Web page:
It doesn’t matter how much you talk markets up. It’s like pushing on a string. Despite Chinese media hyping Xi Jinping’s personal involvement in a potential turnaround plan, Chinese consumers and businesses aren’t keen on the economy’s prospects. The Wall Street Journal’s Jason Douglas reports on deflation’s tightening grip in China, writing:
Deflation is becoming more entrenched in China, with consumer prices falling in January at their steepest pace in more than 14 years—a stark symptom of deepening economic malaise that spells trouble for the global economy.
The latest data suggest China faces a growing risk of slipping into a longer-term spell of falling prices that becomes harder to reverse the longer it lasts.
That presents a special challenge for the rest of the world. While cheaper goods from China might help ease inflation elsewhere, it means the global economy can also expect a flood of cut-price imports as Chinese factories search out buyers overseas for products they can’t sell at home. That risks squeezing other countries’ domestic manufacturing, stoking already acute tensions over trade between China and the U.S.-led West.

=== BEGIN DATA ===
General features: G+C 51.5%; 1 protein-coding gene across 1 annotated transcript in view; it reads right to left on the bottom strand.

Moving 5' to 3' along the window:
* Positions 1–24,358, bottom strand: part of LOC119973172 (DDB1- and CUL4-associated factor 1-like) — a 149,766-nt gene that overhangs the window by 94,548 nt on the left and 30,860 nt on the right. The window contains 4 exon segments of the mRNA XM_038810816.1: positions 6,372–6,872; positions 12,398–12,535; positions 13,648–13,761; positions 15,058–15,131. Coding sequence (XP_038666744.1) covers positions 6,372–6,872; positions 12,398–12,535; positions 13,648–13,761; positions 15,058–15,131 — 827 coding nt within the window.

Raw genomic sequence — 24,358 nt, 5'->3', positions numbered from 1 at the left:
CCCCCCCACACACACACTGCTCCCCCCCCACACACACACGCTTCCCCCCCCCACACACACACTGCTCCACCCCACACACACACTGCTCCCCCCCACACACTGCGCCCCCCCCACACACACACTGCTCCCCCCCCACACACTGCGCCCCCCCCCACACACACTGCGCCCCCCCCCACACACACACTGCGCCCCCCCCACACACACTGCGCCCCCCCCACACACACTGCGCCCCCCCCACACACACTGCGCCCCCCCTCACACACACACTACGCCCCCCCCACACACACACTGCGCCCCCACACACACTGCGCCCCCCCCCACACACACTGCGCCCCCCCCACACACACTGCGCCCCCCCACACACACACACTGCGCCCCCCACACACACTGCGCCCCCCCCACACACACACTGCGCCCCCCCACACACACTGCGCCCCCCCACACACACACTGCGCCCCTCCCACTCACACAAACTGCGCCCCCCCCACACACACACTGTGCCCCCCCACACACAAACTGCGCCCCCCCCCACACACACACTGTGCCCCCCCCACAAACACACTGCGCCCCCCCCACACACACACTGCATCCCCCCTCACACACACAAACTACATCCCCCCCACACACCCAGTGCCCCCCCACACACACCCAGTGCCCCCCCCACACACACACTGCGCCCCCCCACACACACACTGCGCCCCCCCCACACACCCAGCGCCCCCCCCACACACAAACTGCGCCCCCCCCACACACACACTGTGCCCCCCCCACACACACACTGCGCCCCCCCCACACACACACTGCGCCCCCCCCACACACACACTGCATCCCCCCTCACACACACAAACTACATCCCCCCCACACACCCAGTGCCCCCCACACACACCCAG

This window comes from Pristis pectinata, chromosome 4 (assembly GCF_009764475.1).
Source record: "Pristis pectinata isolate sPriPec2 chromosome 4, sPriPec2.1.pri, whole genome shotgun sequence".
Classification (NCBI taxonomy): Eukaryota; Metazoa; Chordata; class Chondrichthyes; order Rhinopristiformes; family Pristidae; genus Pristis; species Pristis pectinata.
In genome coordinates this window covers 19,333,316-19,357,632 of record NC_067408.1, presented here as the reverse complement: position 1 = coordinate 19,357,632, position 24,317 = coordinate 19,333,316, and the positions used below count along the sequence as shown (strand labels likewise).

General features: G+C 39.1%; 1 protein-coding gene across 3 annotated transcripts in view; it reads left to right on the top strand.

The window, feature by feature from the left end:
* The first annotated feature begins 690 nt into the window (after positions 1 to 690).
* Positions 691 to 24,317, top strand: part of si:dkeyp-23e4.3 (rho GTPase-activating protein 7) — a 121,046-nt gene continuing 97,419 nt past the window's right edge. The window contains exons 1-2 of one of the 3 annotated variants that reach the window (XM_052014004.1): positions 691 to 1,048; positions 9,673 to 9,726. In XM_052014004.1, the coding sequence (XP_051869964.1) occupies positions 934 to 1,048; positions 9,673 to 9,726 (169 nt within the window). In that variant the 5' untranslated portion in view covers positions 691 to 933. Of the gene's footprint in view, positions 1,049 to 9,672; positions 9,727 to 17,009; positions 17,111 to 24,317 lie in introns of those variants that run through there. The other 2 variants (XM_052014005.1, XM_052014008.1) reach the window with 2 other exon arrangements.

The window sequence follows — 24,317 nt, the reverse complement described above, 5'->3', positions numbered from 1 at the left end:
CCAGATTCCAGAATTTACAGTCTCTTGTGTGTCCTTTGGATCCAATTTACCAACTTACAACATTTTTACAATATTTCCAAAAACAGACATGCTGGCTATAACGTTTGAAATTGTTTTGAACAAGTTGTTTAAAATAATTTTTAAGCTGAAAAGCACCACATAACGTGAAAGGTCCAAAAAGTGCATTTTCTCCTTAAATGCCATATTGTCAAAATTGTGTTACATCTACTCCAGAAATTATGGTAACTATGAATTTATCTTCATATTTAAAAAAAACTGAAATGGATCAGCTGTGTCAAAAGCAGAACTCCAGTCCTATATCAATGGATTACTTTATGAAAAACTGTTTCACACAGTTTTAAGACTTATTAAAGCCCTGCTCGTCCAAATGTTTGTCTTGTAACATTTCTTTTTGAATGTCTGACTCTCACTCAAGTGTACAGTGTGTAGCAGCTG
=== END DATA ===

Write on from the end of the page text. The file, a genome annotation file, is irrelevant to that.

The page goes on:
China’s sinking prices add to a litany of economic challenges in the country this year. Growth is projected to slow from last year’s underwhelming pace. A drawn-out real-estate crunch is throttling consumer spending, with China Evergrande Group—the poster child for the sector’s woes—ordered into liquidation by a Hong Kong court. Exports are struggling and foreign investors are fleeing. Beijing on Wednesday replaced the country’s top securities regulator after an epic stock-market rout.
The new consumer-prices data, along with a run of other weak economic signals, “portend a treacherous period ahead for the Chinese economy,” said Eswar Prasad, professor of trade policy and economics at Cornell University and a former head of the International Monetary Fund’s China division.
“China’s deflation could also impinge on the world economy if it means that China, rather than serving as an engine of global growth, counts on demand from the rest of the world to revive its economy,” he said.
Action Line: Some deflation can be good for savers, who gain purchasing power as prices decline, but too much deflation can be dangerous, like too much inflation. Stable prices are Your Survival Guy’s preference. The price for Your Survival Guy’s Survive & Thrive letter is always stable—free. Click here to subscribe.